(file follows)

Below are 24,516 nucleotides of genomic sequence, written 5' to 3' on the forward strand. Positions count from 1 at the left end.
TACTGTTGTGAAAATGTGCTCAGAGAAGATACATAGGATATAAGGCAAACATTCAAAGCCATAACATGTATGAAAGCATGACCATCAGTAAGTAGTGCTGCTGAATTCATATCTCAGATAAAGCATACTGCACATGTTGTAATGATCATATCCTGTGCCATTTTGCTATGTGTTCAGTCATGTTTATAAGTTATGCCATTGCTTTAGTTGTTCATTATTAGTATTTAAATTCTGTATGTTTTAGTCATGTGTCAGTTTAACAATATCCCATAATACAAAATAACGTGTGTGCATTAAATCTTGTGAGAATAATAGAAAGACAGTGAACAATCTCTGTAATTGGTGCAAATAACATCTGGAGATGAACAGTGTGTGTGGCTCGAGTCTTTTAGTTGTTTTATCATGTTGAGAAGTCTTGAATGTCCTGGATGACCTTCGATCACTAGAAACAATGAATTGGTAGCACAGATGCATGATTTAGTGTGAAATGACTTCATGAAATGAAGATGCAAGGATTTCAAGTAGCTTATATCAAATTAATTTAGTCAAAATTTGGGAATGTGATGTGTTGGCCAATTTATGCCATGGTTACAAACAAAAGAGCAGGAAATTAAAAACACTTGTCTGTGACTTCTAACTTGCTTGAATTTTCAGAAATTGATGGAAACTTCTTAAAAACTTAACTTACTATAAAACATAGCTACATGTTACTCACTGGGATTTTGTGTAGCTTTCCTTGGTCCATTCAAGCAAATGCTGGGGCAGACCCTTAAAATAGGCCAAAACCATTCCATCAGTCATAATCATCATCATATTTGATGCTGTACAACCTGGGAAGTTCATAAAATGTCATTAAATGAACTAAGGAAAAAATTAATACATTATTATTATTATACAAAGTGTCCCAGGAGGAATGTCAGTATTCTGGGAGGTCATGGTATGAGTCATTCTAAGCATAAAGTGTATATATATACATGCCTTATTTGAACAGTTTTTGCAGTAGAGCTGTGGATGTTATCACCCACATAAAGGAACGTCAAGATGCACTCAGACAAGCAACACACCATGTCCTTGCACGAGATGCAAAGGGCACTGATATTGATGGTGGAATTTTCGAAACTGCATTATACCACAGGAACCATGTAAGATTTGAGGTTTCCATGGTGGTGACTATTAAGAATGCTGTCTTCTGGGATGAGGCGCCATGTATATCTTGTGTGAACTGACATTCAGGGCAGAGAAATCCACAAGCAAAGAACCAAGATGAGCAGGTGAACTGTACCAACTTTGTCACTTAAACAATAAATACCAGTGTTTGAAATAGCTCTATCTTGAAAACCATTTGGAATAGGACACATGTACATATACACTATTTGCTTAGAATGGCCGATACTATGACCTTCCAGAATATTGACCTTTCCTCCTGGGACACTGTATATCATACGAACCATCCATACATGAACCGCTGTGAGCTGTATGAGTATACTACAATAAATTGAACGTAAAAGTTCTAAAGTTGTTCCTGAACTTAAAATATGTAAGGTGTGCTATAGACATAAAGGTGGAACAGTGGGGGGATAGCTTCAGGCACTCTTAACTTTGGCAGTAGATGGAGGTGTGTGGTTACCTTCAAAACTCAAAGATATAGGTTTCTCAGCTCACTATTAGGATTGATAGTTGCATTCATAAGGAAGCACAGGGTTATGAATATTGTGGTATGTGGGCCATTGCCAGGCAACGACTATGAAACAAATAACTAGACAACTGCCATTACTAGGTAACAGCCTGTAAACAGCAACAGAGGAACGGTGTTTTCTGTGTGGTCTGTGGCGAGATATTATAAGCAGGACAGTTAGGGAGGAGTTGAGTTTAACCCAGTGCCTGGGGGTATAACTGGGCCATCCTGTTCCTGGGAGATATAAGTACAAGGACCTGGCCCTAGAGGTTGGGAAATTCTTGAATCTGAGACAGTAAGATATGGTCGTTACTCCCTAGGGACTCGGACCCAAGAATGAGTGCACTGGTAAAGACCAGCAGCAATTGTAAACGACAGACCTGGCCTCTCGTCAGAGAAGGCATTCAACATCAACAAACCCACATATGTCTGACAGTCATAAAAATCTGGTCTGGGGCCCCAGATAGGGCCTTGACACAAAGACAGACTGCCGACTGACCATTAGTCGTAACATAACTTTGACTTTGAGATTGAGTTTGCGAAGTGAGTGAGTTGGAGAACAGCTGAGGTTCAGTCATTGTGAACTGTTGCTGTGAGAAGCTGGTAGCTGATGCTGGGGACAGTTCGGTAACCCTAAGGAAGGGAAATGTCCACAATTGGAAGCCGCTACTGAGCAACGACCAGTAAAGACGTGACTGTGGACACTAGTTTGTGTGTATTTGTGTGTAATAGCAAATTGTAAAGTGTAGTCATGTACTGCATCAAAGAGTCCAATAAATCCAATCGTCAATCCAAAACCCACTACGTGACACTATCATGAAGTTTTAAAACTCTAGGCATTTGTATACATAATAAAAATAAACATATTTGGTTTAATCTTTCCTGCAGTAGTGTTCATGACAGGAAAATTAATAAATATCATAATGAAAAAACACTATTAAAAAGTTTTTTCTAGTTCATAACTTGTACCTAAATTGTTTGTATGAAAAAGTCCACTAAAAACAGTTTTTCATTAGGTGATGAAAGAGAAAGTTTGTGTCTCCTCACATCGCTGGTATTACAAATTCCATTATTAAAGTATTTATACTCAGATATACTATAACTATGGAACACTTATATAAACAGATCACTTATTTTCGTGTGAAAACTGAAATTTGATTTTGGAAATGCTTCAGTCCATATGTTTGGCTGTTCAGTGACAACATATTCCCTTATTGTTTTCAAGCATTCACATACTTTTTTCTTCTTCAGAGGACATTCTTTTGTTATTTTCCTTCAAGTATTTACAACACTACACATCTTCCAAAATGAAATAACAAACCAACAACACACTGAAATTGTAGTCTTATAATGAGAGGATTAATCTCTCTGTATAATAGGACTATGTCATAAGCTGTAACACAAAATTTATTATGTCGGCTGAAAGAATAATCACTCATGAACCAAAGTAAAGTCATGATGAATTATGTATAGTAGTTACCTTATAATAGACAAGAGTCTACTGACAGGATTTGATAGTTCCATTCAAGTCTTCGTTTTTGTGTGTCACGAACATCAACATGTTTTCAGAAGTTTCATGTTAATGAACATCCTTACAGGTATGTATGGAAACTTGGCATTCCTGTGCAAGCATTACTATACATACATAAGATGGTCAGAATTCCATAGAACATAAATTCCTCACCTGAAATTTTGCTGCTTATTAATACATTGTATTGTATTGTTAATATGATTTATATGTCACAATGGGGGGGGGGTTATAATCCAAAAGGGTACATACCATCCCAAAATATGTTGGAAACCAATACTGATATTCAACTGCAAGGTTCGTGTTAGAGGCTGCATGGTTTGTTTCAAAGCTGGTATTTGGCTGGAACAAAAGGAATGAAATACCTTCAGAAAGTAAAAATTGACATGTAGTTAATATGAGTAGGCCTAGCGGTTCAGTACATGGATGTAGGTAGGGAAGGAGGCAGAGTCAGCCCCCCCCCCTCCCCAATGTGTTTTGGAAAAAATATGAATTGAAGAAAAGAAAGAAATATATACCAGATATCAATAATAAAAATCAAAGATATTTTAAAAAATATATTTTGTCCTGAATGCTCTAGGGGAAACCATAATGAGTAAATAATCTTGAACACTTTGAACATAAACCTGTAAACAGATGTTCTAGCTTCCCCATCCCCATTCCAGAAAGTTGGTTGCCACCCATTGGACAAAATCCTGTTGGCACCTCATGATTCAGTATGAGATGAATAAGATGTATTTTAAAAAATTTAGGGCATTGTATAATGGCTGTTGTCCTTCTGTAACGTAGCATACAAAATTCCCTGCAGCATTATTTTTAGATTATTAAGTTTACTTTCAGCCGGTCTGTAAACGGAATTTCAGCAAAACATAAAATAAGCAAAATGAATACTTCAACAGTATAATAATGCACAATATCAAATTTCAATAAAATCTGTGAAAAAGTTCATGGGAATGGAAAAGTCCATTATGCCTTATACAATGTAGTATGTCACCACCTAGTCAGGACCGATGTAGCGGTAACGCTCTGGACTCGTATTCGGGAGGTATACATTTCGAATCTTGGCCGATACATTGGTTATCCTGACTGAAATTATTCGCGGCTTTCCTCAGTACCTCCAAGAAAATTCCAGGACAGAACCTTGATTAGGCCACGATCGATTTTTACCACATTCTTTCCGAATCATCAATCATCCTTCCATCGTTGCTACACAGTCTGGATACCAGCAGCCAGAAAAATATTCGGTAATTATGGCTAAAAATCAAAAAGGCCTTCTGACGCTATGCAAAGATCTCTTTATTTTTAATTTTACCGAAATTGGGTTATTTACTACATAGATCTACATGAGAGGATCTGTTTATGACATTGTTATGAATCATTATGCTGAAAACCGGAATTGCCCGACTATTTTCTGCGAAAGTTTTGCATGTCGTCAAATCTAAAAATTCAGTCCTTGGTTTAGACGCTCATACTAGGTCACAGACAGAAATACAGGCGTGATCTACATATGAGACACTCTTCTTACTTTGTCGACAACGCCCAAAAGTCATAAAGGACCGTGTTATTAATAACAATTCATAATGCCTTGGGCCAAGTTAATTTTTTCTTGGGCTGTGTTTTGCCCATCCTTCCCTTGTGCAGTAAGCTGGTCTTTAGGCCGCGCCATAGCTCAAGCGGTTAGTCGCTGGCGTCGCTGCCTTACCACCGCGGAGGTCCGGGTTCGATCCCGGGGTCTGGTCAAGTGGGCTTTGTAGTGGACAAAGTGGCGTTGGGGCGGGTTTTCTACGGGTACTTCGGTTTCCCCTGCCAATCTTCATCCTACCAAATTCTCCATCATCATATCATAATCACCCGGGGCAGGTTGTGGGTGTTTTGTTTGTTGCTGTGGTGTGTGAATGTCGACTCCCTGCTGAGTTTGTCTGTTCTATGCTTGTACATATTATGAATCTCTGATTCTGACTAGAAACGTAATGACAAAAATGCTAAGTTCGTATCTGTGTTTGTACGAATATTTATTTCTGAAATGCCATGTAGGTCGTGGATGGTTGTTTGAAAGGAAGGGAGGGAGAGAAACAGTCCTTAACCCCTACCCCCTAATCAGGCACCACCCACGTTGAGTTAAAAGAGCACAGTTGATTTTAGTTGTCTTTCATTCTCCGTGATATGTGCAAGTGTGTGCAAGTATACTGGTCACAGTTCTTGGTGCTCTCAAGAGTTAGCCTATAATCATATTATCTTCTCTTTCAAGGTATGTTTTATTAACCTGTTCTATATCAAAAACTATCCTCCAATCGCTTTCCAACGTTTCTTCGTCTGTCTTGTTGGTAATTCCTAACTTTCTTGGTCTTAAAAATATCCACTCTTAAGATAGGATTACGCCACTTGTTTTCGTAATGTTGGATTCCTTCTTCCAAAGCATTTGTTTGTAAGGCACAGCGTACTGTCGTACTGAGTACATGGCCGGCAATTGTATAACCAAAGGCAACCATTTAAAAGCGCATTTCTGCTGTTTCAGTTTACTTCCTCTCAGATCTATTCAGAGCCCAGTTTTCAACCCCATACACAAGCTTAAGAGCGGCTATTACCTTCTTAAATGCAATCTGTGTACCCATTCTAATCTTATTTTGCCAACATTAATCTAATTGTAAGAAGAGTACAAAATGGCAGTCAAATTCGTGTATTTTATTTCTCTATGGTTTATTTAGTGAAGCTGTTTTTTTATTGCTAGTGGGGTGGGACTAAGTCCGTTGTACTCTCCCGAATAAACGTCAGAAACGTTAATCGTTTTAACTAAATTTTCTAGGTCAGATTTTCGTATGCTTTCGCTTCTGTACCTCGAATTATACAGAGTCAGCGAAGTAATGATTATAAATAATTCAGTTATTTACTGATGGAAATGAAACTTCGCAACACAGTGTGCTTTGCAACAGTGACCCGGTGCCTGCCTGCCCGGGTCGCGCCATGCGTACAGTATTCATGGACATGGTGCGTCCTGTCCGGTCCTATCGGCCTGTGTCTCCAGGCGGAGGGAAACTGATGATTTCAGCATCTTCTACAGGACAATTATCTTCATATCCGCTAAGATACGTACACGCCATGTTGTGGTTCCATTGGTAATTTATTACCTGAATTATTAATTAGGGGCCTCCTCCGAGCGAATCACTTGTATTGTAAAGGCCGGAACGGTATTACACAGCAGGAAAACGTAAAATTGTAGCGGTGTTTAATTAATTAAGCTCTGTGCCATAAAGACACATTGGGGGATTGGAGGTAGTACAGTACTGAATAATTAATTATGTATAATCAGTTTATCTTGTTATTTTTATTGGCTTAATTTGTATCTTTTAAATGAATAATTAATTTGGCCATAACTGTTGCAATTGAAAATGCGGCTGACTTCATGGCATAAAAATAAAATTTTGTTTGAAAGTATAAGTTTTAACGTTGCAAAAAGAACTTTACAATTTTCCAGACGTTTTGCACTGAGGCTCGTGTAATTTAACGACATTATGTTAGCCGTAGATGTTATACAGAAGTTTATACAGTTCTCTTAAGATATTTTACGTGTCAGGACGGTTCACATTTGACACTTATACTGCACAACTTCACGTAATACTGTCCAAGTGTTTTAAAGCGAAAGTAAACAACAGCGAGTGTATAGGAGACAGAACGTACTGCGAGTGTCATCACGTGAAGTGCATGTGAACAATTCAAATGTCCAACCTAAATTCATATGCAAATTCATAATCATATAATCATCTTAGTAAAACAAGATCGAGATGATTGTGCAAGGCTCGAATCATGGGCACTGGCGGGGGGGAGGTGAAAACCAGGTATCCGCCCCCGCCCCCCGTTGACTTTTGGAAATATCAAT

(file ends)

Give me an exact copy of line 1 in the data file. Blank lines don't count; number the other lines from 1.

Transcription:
Below are 24,516 nucleotides of genomic sequence, written 5' to 3' on the forward strand. Positions count from 1 at the left end.